White Noise, a Wellesley High School band formed 30 years ago, is readying for its now annual one-night-only gig next month at the Italo American Education Club in Wellesley. The family-friendly concert, which doubles as something of a mini-reunion, is slated for Saturday, Aug. 22 at 7pm at the club (80 Oak St., in Wellesley), with a $5 cover charge at the door.
Among the band’s members: Wellesley Middle School English and social studies teacher David Nichols, who says the band plays classic rock and sometimes more recent material including Sublime’s “What I Got” (and there’s a threat to work in a Taylor Swift tune). Nichols plays the bass and is a 1989 WHS grad.
Other members include Parker Ramsey – guitar and lead vocals (Class of 1989). Currently a speech and language pathologist for a school system on Long Island; David Perkinson – guitar (Class of 1989). Currently teaches English at Quincy College; Jim Picariello – keyboards (Class of 1989) Currently works as a technology specialist at Maine Maritime Academy; Sean Casler – drums (Natick High School – Class of 1987) . Works in the computer field in western Mass. Ramsey, Perkinson and Nichols play in other bands during the year as well.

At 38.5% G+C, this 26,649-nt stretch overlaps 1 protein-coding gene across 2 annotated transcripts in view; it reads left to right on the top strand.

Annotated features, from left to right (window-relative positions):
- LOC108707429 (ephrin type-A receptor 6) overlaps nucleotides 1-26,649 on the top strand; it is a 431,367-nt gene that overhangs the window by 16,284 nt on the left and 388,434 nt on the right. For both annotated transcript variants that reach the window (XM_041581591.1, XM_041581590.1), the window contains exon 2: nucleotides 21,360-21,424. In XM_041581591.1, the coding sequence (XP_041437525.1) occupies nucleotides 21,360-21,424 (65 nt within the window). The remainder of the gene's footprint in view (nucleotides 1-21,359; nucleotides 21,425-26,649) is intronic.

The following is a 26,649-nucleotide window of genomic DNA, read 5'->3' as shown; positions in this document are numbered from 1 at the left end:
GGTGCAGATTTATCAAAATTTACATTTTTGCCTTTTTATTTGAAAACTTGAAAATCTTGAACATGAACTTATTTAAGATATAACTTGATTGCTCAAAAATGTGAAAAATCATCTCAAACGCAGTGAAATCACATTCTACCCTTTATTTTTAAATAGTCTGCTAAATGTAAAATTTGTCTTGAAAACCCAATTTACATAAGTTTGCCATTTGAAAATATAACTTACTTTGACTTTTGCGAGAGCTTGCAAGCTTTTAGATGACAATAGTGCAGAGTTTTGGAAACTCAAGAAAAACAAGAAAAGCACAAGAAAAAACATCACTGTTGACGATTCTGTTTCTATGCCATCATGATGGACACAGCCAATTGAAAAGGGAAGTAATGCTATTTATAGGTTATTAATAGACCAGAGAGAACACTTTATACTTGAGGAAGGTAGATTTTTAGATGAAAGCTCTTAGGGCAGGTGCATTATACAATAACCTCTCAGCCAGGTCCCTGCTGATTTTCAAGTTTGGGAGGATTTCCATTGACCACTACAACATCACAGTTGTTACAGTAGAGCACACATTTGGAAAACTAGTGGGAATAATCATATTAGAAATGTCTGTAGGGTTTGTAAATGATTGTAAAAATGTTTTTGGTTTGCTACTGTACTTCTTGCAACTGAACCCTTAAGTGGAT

This marks the third straight year the band has reunited, and because several members live out of state, they only practice 3 times a year. “We literally had to dust off our instruments and some cases do some significant relearning,” Nichols said about the group getting back together.
The band isn’t just reforming for its own sake either. They’re raising money for Pan-Mass Challenge team Live, Laugh, Love. This is a group of current and former WMS teachers who have raised over $200,000 dollars since 2007. “We were able to contribute, with matching funds, $1,600 from our show last summer,” Nichols says.
One thing that hasn’t changed for the band over the years is its name: “It’s a pretty dumb name,” Nichols says. “It’s what happens when 14 year olds make a band name and then you’re stuck with it. Our original intention with the name was supposed to be mocking our sound. We covered up a lot of flaws with distortion and we thought that we sounded like the white noise that played on the televisions when the networks turned off. (A sound our current children never hear).”